how much practice?

Discussion in 'Bowhunting Talk' started by Lifeofarush_06, Sep 28, 2016.

  1. Lifeofarush_06

    Lifeofarush_06 Newb

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    hello everyone, ive never bow hunted before, and before i do go out, i wanna make sure i can execute a good, clean shot. I'm comfortable at 20 yards, and i think i could pull it off at 30. btw I'm going for blacktail and black bears here up on Vancouver island BC. My main question is what size grouping did you make sure you had before going on your hunts? I'm pretty consisted at getting a grouping no bigger than the size of a dinner plate at 20, should i am for smaller, or am i okay? (i am aware i need to be able to do the same at 30 and so on.)

    Thanks everyone

    Malcolm rush
    lifeofarush_hunting on instsgram
     
  2. Sburns08

    Sburns08 Weekend Warrior

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    It takes lots of practice, I shoot around the size of a baseball at 40 yards. I have made bad shots so no one is perfect. If u feel comfortable taking a shot then it's ok. You can never practice enough. I usually try and go out and shoot once or twice a week, however if u are shooting dinner plates at 20 then I would practice as much as you can. Shoot at 30 all day or even 40 so those 20 yard shots are really easy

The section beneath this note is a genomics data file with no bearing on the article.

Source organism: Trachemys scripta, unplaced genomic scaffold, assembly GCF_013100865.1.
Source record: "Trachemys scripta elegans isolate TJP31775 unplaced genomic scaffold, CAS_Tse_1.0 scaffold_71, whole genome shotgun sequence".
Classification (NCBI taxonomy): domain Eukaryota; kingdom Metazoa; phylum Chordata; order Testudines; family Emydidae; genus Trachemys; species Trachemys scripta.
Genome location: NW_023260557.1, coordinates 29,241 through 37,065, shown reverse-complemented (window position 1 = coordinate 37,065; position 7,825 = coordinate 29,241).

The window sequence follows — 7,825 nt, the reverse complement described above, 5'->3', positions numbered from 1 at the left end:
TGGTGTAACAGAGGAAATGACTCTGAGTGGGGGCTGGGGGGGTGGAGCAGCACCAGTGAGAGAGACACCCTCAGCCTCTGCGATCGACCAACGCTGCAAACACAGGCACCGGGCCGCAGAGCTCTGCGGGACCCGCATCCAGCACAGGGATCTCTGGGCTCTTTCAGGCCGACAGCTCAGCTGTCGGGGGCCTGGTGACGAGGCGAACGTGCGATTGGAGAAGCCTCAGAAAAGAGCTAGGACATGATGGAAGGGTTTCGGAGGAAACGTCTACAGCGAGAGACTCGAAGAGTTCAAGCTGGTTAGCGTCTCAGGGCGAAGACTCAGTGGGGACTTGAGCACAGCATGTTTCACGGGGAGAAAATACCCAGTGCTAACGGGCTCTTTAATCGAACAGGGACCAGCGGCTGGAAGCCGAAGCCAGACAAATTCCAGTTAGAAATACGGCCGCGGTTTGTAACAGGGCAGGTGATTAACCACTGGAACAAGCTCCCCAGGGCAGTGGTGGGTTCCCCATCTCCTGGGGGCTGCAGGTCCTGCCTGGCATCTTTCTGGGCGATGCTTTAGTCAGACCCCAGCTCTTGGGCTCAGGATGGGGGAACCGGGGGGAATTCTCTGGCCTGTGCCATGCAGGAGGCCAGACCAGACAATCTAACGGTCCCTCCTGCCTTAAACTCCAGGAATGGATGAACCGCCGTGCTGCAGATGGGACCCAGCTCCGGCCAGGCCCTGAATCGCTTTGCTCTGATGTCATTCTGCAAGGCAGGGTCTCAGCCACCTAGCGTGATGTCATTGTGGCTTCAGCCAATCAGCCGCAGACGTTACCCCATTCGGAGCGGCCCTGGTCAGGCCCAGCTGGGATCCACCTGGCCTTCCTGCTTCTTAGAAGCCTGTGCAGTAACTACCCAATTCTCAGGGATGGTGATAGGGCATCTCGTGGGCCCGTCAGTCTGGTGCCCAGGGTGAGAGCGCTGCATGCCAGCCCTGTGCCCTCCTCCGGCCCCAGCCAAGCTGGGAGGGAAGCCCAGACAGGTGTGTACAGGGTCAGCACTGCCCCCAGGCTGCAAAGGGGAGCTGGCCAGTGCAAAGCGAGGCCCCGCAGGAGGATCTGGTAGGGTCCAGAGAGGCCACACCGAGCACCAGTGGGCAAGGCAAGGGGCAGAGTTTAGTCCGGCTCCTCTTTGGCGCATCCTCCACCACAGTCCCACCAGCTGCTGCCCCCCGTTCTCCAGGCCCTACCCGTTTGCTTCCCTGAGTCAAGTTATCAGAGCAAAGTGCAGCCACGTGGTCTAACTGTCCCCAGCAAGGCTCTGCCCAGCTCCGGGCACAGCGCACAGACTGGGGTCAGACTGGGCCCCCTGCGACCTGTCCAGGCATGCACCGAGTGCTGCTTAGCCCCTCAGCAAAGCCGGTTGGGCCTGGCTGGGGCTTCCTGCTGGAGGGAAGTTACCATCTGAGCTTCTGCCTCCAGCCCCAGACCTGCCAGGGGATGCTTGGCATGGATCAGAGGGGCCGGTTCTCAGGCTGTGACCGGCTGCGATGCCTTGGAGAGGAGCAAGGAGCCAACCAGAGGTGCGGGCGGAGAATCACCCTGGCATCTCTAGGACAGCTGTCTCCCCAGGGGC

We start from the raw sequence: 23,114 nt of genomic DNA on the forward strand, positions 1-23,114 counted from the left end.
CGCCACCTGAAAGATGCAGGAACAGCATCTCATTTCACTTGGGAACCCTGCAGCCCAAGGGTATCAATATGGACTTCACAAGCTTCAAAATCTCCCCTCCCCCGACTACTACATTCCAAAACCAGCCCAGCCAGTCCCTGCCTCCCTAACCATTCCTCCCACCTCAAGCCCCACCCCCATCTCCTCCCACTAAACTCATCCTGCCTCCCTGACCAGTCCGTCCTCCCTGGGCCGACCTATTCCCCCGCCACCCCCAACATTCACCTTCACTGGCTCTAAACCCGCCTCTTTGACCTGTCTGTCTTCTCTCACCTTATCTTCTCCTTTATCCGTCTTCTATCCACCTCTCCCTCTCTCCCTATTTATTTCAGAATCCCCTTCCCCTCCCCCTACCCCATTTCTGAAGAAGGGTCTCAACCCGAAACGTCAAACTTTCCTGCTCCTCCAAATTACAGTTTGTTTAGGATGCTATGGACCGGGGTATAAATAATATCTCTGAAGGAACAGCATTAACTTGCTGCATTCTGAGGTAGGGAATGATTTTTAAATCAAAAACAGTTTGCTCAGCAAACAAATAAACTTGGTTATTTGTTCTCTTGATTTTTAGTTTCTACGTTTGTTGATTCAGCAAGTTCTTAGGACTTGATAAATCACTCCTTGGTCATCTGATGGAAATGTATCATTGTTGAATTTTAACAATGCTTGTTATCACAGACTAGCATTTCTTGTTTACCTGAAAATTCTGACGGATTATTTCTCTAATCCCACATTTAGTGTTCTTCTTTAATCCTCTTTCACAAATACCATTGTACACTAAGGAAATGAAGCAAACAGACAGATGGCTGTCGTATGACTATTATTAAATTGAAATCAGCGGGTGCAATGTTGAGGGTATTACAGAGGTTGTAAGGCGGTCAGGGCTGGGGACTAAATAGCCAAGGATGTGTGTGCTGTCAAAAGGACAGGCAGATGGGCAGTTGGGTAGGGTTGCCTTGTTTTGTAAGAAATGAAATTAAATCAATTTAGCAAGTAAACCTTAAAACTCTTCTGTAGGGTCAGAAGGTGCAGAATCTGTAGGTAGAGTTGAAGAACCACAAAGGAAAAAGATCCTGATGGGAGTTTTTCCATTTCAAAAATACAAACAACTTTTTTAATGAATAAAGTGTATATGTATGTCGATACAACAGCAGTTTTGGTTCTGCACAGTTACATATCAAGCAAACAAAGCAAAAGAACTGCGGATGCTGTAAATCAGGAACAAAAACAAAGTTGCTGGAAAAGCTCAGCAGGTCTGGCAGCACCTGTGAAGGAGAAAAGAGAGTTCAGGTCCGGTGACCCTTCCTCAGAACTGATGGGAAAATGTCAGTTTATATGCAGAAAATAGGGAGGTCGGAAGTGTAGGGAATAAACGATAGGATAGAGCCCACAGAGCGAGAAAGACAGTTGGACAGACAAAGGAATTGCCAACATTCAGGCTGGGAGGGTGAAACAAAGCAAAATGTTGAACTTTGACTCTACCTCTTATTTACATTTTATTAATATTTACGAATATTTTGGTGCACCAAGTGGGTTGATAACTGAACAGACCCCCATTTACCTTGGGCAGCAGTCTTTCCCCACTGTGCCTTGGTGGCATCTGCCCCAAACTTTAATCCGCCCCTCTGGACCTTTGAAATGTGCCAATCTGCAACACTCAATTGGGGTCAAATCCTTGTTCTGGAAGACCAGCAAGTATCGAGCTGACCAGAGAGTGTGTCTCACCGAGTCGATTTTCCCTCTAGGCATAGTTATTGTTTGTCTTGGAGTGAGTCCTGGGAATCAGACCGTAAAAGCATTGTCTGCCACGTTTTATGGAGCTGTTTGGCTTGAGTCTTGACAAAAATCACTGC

3. elkguide

    elkguide Grizzled Veteran

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    I practice at 30, 40 and 50 yards but don't plan on shooting past 30.
    Baseball sized groups at 40 is my standard and I try and shoot every day.
     
  4. Afflicted

    Afflicted Grizzled Veteran

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    I'd say two inch groups should be your range.

    If that's 10yds then so be it.

    Enjoy the woods and stalking blacktail and get back to practicing for longer ranges for future hunts.

    Google John Dudley from Nock On TV or podcast.

    Lots of great advise for free.


    Kilboars Hunt Club
     
  5. cantexian

    cantexian Grizzled Veteran

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    I agree that there is never too much practice. Personally, I would hold off hunting until you can shoot baseball sized groups at 20. Factoring in nerves in the presence of an animal that grouping size will get bigger. A dinner plate-sized group at 20 will translate in to a miss or worst, a wounded and lost animal.